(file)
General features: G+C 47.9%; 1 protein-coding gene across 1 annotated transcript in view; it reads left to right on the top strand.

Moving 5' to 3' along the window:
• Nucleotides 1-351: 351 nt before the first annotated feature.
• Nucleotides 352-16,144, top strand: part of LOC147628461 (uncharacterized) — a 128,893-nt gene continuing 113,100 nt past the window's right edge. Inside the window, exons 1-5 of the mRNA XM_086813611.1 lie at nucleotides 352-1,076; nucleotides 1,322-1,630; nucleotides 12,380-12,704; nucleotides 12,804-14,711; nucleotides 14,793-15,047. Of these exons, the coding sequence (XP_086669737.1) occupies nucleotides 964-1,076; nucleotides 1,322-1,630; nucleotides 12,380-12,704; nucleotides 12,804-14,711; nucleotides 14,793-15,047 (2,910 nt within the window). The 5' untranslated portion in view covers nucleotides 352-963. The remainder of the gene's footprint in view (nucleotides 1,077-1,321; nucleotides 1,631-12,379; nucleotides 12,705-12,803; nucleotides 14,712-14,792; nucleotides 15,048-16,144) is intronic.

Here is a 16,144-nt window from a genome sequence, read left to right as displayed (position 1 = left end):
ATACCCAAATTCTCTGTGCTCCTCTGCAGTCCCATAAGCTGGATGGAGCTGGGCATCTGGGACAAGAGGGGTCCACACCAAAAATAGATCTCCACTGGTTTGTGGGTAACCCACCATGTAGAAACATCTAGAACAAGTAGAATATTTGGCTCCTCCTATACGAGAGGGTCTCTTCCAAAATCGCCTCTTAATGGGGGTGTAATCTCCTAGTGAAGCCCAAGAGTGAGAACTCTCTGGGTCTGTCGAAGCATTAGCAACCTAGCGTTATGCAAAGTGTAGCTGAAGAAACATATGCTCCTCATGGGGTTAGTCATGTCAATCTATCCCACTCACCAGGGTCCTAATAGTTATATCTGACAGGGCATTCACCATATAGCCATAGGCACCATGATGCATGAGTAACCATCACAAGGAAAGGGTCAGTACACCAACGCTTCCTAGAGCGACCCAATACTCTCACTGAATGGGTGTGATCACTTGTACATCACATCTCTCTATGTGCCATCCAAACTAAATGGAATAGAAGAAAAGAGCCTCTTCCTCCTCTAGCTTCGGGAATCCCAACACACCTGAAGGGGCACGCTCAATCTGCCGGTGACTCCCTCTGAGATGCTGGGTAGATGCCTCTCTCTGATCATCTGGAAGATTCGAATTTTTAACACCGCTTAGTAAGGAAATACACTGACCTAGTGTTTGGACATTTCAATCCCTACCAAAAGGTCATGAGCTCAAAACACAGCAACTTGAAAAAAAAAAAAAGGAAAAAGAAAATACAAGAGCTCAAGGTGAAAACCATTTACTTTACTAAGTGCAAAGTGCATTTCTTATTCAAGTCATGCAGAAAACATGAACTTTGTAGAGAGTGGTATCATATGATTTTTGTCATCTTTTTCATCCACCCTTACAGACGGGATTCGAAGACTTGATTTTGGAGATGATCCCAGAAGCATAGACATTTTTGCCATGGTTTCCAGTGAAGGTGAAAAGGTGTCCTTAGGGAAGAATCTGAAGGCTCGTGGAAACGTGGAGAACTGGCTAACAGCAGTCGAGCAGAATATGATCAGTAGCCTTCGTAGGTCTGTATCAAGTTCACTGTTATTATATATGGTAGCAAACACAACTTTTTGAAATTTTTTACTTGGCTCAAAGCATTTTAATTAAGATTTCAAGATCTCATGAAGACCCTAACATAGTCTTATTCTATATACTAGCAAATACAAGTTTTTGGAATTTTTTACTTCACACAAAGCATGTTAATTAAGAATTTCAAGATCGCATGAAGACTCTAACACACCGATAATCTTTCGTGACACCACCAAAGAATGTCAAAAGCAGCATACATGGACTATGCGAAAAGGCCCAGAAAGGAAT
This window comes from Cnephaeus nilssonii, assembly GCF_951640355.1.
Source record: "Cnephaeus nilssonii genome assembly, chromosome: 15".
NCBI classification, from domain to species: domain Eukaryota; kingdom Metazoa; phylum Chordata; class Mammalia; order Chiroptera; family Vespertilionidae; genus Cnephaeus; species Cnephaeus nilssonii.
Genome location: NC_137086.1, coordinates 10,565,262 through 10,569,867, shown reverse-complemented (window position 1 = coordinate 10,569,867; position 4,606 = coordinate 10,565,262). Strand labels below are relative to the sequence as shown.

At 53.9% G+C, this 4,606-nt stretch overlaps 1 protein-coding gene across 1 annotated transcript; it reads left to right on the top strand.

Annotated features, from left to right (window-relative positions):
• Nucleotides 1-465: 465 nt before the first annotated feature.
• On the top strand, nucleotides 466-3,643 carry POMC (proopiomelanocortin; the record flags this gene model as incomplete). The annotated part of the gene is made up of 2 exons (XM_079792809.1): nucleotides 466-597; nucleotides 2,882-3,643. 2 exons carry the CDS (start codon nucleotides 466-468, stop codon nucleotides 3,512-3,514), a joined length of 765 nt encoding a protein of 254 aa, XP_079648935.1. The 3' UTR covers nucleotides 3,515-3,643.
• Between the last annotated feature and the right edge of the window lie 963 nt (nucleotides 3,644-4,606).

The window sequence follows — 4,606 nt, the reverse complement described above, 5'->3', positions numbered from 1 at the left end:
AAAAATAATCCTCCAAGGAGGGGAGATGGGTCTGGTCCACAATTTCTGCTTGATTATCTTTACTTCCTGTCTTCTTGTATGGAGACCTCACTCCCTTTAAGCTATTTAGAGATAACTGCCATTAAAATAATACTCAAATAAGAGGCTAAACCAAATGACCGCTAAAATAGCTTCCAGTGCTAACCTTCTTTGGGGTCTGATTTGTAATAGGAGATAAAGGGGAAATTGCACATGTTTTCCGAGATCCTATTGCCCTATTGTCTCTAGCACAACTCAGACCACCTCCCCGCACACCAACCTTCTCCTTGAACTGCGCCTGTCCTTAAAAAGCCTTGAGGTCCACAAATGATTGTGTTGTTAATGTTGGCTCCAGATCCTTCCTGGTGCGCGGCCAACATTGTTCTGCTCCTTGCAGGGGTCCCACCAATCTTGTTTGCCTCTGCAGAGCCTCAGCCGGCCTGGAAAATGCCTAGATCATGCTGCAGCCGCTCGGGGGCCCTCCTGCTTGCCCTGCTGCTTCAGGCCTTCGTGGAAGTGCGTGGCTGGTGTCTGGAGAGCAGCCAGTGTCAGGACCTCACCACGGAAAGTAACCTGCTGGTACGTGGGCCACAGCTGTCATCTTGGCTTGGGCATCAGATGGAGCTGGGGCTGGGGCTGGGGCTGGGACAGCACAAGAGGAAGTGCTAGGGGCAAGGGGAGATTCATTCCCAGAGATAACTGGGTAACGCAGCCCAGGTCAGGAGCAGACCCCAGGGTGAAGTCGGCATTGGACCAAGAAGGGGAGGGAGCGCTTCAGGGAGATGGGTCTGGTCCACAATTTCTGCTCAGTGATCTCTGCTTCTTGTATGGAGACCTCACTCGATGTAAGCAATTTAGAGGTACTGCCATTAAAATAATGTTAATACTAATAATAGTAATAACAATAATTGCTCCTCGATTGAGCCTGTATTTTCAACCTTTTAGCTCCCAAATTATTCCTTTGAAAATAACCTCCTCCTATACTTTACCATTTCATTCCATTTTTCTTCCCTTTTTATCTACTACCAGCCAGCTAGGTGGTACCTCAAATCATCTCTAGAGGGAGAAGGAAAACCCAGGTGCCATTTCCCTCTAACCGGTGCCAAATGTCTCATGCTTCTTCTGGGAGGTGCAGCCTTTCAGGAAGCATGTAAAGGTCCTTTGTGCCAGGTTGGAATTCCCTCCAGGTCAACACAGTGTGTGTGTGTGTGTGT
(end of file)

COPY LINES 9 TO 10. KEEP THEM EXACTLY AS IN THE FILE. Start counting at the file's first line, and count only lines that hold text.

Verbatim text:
NCBI classification, from domain to species: domain Eukaryota; kingdom Metazoa; phylum Chordata; class Mammalia; order Chiroptera; family Vespertilionidae; genus Cnephaeus; species Cnephaeus nilssonii.
Genome location: NC_137086.1, coordinates 10,565,262 through 10,569,867, shown reverse-complemented (window position 1 = coordinate 10,569,867; position 4,606 = coordinate 10,565,262). Strand labels below are relative to the sequence as shown.